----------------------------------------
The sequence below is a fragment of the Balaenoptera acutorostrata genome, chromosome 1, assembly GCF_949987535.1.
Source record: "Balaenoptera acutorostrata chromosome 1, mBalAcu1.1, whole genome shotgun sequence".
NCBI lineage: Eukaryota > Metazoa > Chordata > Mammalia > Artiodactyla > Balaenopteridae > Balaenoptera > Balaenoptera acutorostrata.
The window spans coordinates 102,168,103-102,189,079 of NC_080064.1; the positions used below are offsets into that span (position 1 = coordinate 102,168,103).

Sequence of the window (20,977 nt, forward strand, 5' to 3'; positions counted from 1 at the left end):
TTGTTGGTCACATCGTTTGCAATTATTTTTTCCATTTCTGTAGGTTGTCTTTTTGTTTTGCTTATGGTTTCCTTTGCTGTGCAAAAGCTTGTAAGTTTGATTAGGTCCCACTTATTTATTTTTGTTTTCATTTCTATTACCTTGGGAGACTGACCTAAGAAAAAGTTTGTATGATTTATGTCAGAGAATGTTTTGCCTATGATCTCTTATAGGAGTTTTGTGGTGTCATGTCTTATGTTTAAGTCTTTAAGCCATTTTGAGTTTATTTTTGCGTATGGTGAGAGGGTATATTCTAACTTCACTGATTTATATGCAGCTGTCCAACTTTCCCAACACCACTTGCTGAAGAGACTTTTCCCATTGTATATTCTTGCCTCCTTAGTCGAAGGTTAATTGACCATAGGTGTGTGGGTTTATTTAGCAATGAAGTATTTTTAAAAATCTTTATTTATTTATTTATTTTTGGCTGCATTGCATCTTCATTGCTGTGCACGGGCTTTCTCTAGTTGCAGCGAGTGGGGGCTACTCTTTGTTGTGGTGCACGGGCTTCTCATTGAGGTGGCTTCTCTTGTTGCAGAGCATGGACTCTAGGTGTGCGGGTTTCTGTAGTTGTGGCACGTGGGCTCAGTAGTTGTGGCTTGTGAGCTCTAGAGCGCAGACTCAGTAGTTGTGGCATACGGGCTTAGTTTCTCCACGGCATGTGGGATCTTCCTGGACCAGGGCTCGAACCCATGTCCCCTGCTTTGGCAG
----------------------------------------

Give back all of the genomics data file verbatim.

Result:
The sequence below is a fragment of the Balaenoptera acutorostrata genome, chromosome 1, assembly GCF_949987535.1.
Source record: "Balaenoptera acutorostrata chromosome 1, mBalAcu1.1, whole genome shotgun sequence".
NCBI lineage: Eukaryota > Metazoa > Chordata > Mammalia > Artiodactyla > Balaenopteridae > Balaenoptera > Balaenoptera acutorostrata.
The window spans coordinates 102,168,103-102,189,079 of NC_080064.1; the positions used below are offsets into that span (position 1 = coordinate 102,168,103).

Sequence of the window (20,977 nt, forward strand, 5' to 3'; positions counted from 1 at the left end):
TTGTTGGTCACATCGTTTGCAATTATTTTTTCCATTTCTGTAGGTTGTCTTTTTGTTTTGCTTATGGTTTCCTTTGCTGTGCAAAAGCTTGTAAGTTTGATTAGGTCCCACTTATTTATTTTTGTTTTCATTTCTATTACCTTGGGAGACTGACCTAAGAAAAAGTTTGTATGATTTATGTCAGAGAATGTTTTGCCTATGATCTCTTATAGGAGTTTTGTGGTGTCATGTCTTATGTTTAAGTCTTTAAGCCATTTTGAGTTTATTTTTGCGTATGGTGAGAGGGTATATTCTAACTTCACTGATTTATATGCAGCTGTCCAACTTTCCCAACACCACTTGCTGAAGAGACTTTTCCCATTGTATATTCTTGCCTCCTTAGTCGAAGGTTAATTGACCATAGGTGTGTGGGTTTATTTAGCAATGAAGTATTTTTAAAAATCTTTATTTATTTATTTATTTTTGGCTGCATTGCATCTTCATTGCTGTGCACGGGCTTTCTCTAGTTGCAGCGAGTGGGGGCTACTCTTTGTTGTGGTGCACGGGCTTCTCATTGAGGTGGCTTCTCTTGTTGCAGAGCATGGACTCTAGGTGTGCGGGTTTCTGTAGTTGTGGCACGTGGGCTCAGTAGTTGTGGCTTGTGAGCTCTAGAGCGCAGACTCAGTAGTTGTGGCATACGGGCTTAGTTTCTCCACGGCATGTGGGATCTTCCTGGACCAGGGCTCGAACCCATGTCCCCTGCTTTGGCAG